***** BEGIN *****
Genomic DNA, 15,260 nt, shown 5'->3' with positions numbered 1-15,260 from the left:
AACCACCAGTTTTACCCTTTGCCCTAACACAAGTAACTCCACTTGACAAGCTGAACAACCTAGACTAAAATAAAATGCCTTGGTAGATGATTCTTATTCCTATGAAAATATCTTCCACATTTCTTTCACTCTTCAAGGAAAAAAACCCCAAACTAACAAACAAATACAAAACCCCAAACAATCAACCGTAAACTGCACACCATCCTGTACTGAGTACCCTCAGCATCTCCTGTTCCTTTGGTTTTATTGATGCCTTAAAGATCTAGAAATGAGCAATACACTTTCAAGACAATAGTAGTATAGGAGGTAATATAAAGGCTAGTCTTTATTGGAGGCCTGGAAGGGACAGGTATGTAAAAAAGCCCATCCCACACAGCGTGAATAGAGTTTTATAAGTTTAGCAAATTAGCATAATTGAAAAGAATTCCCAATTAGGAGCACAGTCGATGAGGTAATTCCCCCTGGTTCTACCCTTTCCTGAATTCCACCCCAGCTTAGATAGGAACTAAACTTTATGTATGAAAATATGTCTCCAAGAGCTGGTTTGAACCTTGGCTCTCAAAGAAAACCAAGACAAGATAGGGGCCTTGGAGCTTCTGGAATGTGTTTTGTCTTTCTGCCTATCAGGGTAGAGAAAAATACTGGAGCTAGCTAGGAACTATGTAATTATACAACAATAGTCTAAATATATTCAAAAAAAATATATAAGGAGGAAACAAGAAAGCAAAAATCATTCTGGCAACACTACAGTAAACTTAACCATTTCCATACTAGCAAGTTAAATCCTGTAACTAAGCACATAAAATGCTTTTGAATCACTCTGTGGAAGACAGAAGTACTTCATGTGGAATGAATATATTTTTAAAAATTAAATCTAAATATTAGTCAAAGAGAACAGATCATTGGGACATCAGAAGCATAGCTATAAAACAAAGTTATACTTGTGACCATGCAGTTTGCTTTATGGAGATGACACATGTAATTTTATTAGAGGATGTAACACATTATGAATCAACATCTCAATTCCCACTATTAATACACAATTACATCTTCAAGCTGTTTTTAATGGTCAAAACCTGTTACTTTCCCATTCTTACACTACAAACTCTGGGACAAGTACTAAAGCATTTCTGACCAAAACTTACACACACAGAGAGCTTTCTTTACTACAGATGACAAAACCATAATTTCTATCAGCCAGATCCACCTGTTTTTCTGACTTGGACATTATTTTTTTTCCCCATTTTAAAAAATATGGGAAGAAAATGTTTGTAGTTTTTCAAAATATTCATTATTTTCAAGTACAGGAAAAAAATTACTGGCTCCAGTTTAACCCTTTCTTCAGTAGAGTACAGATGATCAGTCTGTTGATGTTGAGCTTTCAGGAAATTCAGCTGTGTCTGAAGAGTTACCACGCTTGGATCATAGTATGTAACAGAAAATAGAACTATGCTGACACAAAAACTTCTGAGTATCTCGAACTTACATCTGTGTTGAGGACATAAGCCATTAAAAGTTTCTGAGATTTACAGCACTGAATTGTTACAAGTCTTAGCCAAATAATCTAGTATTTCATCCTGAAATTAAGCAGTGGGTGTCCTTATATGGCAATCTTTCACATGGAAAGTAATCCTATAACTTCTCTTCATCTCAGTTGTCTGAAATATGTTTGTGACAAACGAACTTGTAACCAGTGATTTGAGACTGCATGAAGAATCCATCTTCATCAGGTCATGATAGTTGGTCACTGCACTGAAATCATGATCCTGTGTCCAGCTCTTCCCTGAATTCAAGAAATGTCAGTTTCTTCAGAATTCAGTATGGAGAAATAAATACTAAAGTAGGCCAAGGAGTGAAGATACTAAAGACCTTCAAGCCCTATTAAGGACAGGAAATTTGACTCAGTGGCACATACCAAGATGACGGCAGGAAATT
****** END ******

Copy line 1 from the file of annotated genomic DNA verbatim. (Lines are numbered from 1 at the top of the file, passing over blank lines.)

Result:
Genomic DNA, 15,260 nt, shown 5'->3' with positions numbered 1-15,260 from the left: